Dogs are curious creatures, often using their nose to investigate their environment – as was the case with our friend Sam, the Brittany Spaniel pup.
Sam presented to the NWVC last month after his owner noticed a substantial swelling on the right side of his face. After further investigation Dr. Dawn located a bee stinger on Sam’s upper lip – ouch!
Unfortunately, the team were unable to remove the stinger while this young playful pup was conscious – so he was admitted for removal of the stinger under mild sedation.
Sam was given an antihistamine injection to help reduce the swelling, before returning home for cuddles with his big brother Oscar.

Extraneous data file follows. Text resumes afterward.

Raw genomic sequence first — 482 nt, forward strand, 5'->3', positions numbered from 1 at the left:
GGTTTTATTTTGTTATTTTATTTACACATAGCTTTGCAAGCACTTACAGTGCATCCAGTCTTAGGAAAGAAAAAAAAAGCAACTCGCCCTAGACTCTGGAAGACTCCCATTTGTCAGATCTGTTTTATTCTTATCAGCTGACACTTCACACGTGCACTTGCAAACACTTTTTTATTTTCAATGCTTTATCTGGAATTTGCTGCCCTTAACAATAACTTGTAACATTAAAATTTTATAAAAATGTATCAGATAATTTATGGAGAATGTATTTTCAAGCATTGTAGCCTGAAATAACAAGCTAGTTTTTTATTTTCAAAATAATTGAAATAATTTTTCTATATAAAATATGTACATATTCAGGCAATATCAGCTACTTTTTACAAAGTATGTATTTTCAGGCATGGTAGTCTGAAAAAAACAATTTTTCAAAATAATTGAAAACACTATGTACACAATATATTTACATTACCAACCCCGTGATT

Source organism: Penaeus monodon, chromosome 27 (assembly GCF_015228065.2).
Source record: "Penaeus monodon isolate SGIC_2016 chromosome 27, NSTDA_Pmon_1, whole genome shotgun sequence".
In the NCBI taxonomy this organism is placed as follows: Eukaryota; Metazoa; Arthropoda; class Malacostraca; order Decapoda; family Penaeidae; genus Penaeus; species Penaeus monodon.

What should I do if my dog gets stung by a bee?
Bee stings can cause a mild or severe allergic reaction. If the reaction is severe, it can cause the airways to close – the sting does not have to be near the face for this to happen!
It is important to be quick to recognise that your pet has been stung. Dogs will often begin to paw at the face suddenly, chew at the sting site, or the area will begin to swell rapidly.
Veterinary attention should be sought immediately if any of these signs occur:
1. Swelling around or near the face or throat
2. Trouble breathing
3. Painful around the sting site
4. Pale gums
7. Your pet collapses
It is advisable to remove the stinger if you can do so safely – this will help to reduce the amount of toxin injected into the dog’s body.